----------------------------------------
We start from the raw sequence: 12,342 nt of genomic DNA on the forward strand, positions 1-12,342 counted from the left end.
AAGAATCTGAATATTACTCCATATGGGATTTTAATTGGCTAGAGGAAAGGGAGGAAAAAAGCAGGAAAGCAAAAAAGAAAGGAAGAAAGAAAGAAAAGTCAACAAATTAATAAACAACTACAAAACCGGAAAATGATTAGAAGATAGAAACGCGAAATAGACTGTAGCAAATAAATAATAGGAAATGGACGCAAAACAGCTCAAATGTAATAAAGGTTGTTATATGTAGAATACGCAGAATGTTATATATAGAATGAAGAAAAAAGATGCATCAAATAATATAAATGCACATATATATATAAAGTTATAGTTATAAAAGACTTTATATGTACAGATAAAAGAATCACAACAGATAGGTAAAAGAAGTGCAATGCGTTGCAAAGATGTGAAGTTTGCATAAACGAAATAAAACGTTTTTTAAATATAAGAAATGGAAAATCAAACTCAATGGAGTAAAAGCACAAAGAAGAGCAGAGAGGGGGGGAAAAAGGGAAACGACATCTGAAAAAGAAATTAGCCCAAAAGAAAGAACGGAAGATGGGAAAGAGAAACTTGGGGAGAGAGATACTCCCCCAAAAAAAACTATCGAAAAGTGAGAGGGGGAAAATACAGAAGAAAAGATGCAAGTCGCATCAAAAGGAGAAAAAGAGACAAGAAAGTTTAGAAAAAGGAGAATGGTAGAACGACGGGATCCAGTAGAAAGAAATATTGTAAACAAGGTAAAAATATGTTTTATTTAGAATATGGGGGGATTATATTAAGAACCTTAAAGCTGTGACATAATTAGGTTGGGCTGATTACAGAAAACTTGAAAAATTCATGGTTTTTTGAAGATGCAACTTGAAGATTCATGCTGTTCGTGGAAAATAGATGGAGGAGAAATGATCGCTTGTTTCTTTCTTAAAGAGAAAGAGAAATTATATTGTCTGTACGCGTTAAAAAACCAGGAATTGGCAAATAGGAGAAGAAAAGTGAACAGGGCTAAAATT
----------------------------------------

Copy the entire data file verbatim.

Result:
We start from the raw sequence: 12,342 nt of genomic DNA on the forward strand, positions 1-12,342 counted from the left end.
AAGAATCTGAATATTACTCCATATGGGATTTTAATTGGCTAGAGGAAAGGGAGGAAAAAAGCAGGAAAGCAAAAAAGAAAGGAAGAAAGAAAGAAAAGTCAACAAATTAATAAACAACTACAAAACCGGAAAATGATTAGAAGATAGAAACGCGAAATAGACTGTAGCAAATAAATAATAGGAAATGGACGCAAAACAGCTCAAATGTAATAAAGGTTGTTATATGTAGAATACGCAGAATGTTATATATAGAATGAAGAAAAAAGATGCATCAAATAATATAAATGCACATATATATATAAAGTTATAGTTATAAAAGACTTTATATGTACAGATAAAAGAATCACAACAGATAGGTAAAAGAAGTGCAATGCGTTGCAAAGATGTGAAGTTTGCATAAACGAAATAAAACGTTTTTTAAATATAAGAAATGGAAAATCAAACTCAATGGAGTAAAAGCACAAAGAAGAGCAGAGAGGGGGGGAAAAAGGGAAACGACATCTGAAAAAGAAATTAGCCCAAAAGAAAGAACGGAAGATGGGAAAGAGAAACTTGGGGAGAGAGATACTCCCCCAAAAAAAACTATCGAAAAGTGAGAGGGGGAAAATACAGAAGAAAAGATGCAAGTCGCATCAAAAGGAGAAAAAGAGACAAGAAAGTTTAGAAAAAGGAGAATGGTAGAACGACGGGATCCAGTAGAAAGAAATATTGTAAACAAGGTAAAAATATGTTTTATTTAGAATATGGGGGGATTATATTAAGAACCTTAAAGCTGTGACATAATTAGGTTGGGCTGATTACAGAAAACTTGAAAAATTCATGGTTTTTTGAAGATGCAACTTGAAGATTCATGCTGTTCGTGGAAAATAGATGGAGGAGAAATGATCGCTTGTTTCTTTCTTAAAGAGAAAGAGAAATTATATTGTCTGTACGCGTTAAAAAACCAGGAATTGGCAAATAGGAGAAGAAAAGTGAACAGGGCTAAAATT